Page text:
The Bay Area is home to Silicon Valley, and some of the largest technology companies in the world are housed in and between the South Bay and San Francisco. There is also the cluster of biotech companies that reside in San Francisco and San Mateo County. The driving force behind these companies: innovation.
Innovation is important for the economy of the United States. According to a recent study from the U.S. Department of Commerce Economics and Statistics Administration, “Innovation — the process through which new ideas are generated and successfully introduced in the marketplace — is a primary driver of U.S. economic growth and national competitiveness.”
The numbers that follow innovation are stunning: In 2010, intellectual property industries — those that file patents, hold copyrights and register trademarks — directly accounted for 27.1 million jobs in the U.S., according to the Commerce Department report; those sectors supported 12.9 million jobs throughout the economy, totaling 40 million jobs in the U.S. that were either directly or indirectly created by intellectual property industries, contributing $5.06 trillion to the economy.
It is not enough, though, that companies continue to innovate. The government must move to help protect innovations so work that went into their creation can be harnessed for the market. As the Department of Commerce study states, “The granting and protection of intellectual property rights is vital to promoting innovation and creativity and is an essential element of our free-enterprise, market-based system.”
Without the governmental protection of intellectual property, others would be able to effectively steal the outcome of the creative process and then build it elsewhere.
But as companies in the U.S. continue to innovate, the government struggles to keep up and protect intellectual property. There is currently a backlog of 600,000 patents, and the average wait time for a patent to be cleared is 36 months.
According to Lt. Gov. Gavin Newsom’s office, roughly a quarter of the backlog in the U.S. Patent and Trademark Office is for applications that were filed in California. In order to clear the backlog across the U.S. and speed the approval process, this week the patent office announced the opening of four satellite offices, including one in Silicon Valley.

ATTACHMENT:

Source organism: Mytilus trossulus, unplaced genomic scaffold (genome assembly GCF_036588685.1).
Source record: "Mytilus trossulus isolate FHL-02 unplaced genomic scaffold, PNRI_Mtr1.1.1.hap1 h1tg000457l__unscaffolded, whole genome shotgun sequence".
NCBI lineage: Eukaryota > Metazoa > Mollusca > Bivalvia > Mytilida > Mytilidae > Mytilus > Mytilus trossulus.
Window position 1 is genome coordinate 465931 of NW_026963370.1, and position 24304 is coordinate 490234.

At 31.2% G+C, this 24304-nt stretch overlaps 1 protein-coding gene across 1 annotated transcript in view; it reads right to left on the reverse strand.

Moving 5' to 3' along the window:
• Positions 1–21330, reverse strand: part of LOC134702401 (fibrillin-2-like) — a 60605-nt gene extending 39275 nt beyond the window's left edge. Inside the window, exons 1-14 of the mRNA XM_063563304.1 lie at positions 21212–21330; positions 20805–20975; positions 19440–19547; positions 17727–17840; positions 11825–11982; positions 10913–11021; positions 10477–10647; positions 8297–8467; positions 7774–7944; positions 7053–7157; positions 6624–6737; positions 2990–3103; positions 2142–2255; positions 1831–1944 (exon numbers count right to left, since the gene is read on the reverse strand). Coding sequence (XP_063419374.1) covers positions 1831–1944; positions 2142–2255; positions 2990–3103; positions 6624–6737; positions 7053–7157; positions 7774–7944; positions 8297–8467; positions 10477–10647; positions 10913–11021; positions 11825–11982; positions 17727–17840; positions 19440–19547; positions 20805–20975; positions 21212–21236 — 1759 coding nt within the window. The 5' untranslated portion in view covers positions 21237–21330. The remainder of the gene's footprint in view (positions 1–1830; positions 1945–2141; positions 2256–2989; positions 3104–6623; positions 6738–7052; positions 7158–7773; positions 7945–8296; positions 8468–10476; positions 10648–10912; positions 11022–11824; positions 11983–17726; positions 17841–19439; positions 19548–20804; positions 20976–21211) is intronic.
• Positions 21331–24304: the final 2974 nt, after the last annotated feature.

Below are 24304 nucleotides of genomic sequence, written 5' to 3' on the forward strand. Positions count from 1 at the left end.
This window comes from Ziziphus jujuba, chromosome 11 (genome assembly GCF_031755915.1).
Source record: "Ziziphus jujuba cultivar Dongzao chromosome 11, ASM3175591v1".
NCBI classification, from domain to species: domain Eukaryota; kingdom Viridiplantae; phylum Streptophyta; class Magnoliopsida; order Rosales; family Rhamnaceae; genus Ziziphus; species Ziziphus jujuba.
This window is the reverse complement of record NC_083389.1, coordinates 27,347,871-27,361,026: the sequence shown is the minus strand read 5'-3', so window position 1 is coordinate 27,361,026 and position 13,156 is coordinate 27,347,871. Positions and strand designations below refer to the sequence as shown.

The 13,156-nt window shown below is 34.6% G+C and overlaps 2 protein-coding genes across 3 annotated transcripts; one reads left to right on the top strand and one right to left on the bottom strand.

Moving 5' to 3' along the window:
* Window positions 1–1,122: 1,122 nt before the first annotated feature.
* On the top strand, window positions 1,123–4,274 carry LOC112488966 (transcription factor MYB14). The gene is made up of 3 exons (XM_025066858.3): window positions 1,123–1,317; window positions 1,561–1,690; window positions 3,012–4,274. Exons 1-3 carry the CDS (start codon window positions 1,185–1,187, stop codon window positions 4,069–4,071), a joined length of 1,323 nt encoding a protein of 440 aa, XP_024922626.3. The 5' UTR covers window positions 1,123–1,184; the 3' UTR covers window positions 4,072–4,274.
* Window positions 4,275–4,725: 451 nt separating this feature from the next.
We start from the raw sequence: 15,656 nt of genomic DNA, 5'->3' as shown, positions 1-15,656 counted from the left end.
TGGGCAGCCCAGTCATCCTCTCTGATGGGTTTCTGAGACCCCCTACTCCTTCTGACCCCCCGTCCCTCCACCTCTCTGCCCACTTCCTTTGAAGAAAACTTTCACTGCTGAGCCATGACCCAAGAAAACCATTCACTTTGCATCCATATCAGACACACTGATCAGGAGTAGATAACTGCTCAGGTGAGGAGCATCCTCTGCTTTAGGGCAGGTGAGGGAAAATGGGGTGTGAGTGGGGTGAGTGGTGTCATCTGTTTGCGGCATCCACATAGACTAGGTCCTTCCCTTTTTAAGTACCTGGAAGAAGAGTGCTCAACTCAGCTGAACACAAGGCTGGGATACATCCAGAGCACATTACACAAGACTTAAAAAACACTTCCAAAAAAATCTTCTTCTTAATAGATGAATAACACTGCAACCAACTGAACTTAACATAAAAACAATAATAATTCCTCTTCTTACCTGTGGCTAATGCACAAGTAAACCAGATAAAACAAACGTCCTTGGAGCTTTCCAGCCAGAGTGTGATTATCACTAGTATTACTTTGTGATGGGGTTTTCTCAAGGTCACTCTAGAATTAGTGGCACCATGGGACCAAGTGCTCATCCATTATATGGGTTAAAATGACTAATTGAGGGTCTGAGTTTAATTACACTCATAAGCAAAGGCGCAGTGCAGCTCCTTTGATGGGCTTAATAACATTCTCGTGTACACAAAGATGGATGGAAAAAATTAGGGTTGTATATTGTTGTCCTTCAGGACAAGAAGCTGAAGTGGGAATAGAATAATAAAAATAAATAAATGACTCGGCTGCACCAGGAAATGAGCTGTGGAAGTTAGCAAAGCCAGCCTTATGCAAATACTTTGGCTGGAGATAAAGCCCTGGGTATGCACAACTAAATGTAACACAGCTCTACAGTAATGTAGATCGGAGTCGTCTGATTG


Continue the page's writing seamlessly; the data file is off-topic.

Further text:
The need for an office in California is great. In 2010, the Golden State received 30,080 patents, which was 25 percent of all the patents granted in the U.S. The location of the office in the Bay Area also makes sense. U.S. Sen. Dianne Feinstein’s office said, “Six of the top 10 patent-producing cities in the country are located in or near Silicon Valley, including San Jose, Sunnyvale, Palo Alto, San Francisco, Fremont and Cupertino.”
In order to help open a U.S. Patent and Trademark Office in the state, federal lawmakers from both parties who represent California districts joined together in a rare show of cooperation and sent a letter to the director of the patent office.
Newsom — in one of his three trips to Washington, D.C., and Virginia to push for the office opening in the state — even hand-delivered the letter to the director. Newsom told The San Francisco Examiner he made his first trip because California was not even on the map for one of the patent offices.
The four offices emerged from a pool of more than 50 metropolitan areas. The patent agency met with hundreds of state and federal officials, all of whom were competing to have the satellite offices opened in their jurisdiction.
But out of the grueling requirements — including “geographical diversity, regional economic impact, ability to recruit and retain employees, and the ability to engage the intellectual property community” — Silicon Valley emerged as a winner.
The bipartisan support and hard work from our lawmakers to get the patent office opened here has secured a much-needed resource that will protect innovators, especially in the Bay Area, as they continue to produce new products and ideas that will drive our economy forward for years, and decades, to come.
“When we do focus our attention in California and reach across the political aisle, we can compete with anyone, anywhere,” Newsom said.
That sentiment and the win of the patent office should stand as examples for what California needs to do moving forward to maintain and advance innovation capital.